Thursday, May 28, 2009

Sotomayor and the Supreme Court Paradigm

Seating Judge Sonia Sotomayor on the Supreme Court could well be required for a feat not anticipated in our lifetimes, although certainly provided by the framers of our constitution, — seating non-lawyers on that court.

Sotomayor may weigh her life experiences, as she has stated, to reach judicial opinions some interpret at conflict with the Constitution and case law to date. This would not be the first time, nor would it always lead to favorable outcomes for Sotomayor’s opinions. Dissenting or not, she would be subject to the razor-sharp pressure from her peers.

The longstanding monopoly of an entire branch of the federal government by lawyers, the majority of the U.S. Senate, including its Judiciary Committee, and over 30% of the U.S. House of Representatives by members of a single profession is outrageous on its face. Although such concentrations of authority breed conflicts of interest, most voters cannot see the results.

A scandal with tentacles and ensuing investigation will someday confirm the unconscionable conflicts of interest enabled by lawyers, particularly with unelected enablers like well-heeled lobbyists or worse, lawyer-filled not-for-profits like the A.C.L.U. , A.C.O.R.N.

Like it or not, seating Sotomayor may finally provide that reliance on case precedent and the written letter of the law (i.e. the claimed necessity for jurists' formal legal education) is not so necessary. Voila! We want to see some commoners on our Supreme Court.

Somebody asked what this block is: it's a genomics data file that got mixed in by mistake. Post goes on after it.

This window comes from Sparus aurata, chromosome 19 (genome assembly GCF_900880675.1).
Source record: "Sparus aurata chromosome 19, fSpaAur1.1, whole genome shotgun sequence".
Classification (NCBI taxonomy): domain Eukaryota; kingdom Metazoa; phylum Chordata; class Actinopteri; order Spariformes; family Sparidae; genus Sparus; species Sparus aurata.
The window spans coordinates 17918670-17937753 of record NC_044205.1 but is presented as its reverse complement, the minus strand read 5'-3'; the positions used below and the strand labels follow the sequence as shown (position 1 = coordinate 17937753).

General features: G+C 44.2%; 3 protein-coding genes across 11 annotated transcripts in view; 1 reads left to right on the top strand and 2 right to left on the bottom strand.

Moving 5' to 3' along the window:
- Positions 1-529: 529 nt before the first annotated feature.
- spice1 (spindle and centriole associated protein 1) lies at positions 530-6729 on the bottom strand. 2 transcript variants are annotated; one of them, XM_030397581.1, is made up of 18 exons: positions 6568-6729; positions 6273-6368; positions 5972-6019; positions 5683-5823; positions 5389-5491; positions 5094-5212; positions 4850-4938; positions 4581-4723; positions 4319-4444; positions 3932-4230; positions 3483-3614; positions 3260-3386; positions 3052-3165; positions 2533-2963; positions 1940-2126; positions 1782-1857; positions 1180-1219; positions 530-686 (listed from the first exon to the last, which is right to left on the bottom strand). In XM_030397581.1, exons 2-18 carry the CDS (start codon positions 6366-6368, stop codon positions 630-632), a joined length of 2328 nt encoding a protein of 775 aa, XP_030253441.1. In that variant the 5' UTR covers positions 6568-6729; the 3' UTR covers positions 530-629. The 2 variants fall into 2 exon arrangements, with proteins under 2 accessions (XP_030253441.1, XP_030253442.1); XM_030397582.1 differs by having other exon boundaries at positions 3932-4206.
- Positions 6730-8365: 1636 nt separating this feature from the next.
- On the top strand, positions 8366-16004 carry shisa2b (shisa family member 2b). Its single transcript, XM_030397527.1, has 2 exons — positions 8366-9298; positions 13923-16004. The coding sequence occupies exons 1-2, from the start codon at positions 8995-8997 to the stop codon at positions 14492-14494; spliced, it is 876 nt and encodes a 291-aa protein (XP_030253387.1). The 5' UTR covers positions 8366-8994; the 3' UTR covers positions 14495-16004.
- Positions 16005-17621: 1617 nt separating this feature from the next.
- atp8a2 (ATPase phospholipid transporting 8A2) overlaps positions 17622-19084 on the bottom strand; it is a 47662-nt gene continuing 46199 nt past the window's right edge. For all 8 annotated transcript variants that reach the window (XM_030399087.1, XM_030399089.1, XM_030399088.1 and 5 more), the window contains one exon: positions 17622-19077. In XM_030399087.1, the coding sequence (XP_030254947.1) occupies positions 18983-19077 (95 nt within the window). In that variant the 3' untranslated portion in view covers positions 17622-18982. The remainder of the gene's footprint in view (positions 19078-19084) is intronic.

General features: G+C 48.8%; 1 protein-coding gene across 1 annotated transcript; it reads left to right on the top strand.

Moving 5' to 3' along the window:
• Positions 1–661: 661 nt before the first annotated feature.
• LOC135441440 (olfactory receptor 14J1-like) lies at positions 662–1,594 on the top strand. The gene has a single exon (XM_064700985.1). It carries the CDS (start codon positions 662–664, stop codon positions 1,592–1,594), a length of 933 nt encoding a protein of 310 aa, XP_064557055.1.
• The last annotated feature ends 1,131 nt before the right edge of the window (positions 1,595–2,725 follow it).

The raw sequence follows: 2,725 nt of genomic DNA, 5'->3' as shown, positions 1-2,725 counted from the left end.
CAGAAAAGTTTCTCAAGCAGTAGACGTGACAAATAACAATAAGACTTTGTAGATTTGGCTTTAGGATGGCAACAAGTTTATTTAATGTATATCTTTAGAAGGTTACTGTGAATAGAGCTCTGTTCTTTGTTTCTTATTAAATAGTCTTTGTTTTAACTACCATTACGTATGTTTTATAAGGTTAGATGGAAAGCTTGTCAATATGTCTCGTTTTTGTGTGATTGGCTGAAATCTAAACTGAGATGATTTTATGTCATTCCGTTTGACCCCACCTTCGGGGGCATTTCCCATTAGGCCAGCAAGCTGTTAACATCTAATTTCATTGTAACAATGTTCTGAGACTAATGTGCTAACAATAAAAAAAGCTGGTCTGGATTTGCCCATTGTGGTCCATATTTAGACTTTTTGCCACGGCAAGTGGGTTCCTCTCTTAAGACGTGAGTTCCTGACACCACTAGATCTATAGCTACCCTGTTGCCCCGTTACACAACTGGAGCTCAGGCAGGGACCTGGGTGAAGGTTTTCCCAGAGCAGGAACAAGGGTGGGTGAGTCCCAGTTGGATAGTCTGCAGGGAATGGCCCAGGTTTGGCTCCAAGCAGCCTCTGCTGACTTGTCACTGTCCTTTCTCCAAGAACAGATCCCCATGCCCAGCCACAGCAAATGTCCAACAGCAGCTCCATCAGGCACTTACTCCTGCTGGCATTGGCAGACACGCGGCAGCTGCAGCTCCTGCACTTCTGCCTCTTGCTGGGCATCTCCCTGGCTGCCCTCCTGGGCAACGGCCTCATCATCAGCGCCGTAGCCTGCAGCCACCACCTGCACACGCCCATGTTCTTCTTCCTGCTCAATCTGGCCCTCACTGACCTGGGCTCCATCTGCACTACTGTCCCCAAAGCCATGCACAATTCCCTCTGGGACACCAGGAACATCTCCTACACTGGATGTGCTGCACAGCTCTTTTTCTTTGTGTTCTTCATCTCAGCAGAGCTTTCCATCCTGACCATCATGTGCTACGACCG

Wednesday, May 20, 2009

Environment of Corruption, Yet?

Inspector General David Kotz uncovered the possible insider trading. Kotz declined CBS's formal request for an interview, citing the ongoing investigation. As related in SEC Attorneys Probed For Insider Trading, Kotz later told CBS News:

"The report talks about our concerns that there is no true compliance system at the SEC."

The SEC has had no compliance system in place to monitor the trades of their employees.

Both attorneys - who deny any wrongdoing - still work at the SEC and make six-figure salaries. The investigation was triggered after the high volume of trades by the female attorney set off alarms inside the agency. ...

In addition, the (pdf) report says that the female attorney “spent much of her work day e-mailing and searching the Internet about stocks.” It quotes her telling investigators: "It's my main hobby. It's my passion.” And: “It’s my way of keeping intellectually above what other people are doing.”

If corruption is present at an enforcement and regulatory agency populated largely by members of the legal profession, what must conflicts of interest be like in a federal goverenment populated largely by members of the same profession?

Let's not forget, the ethical tone of a nation is set by its role models, the leaders.

To corporate watchdogs, audit CPAs and their lawyers, the SEC has set the ethical tone since 1934. Look at today's economy; has the SEC's ethical tone been any more effective than Fannie Mae's?

Wasn't it Arthur Andersen's in-house counsel who advised the ENRON auditors to shred their workpapers? Yes, indeed.

Now, another lawyer:

Ex-Ernst & Young Partner Convicted of Insider Trading

May 15 (Bloomberg) -- James Gansman, who was a partner at Ernst & Young LLP, was convicted of six federal insider-trading charges.

A federal jury in Manhattan today also acquitted Gansman of three insider-trading counts and conspiracy. He faces more than 20 years in prison when sentenced Oct. 1. He is free on bail. His accomplice, Donna Murdoch, a managing director at a Philadelphia-based broker-dealer, pleaded guilty in December.

Warning: Never blindly vote for another lawyer, regardless of party affiliation.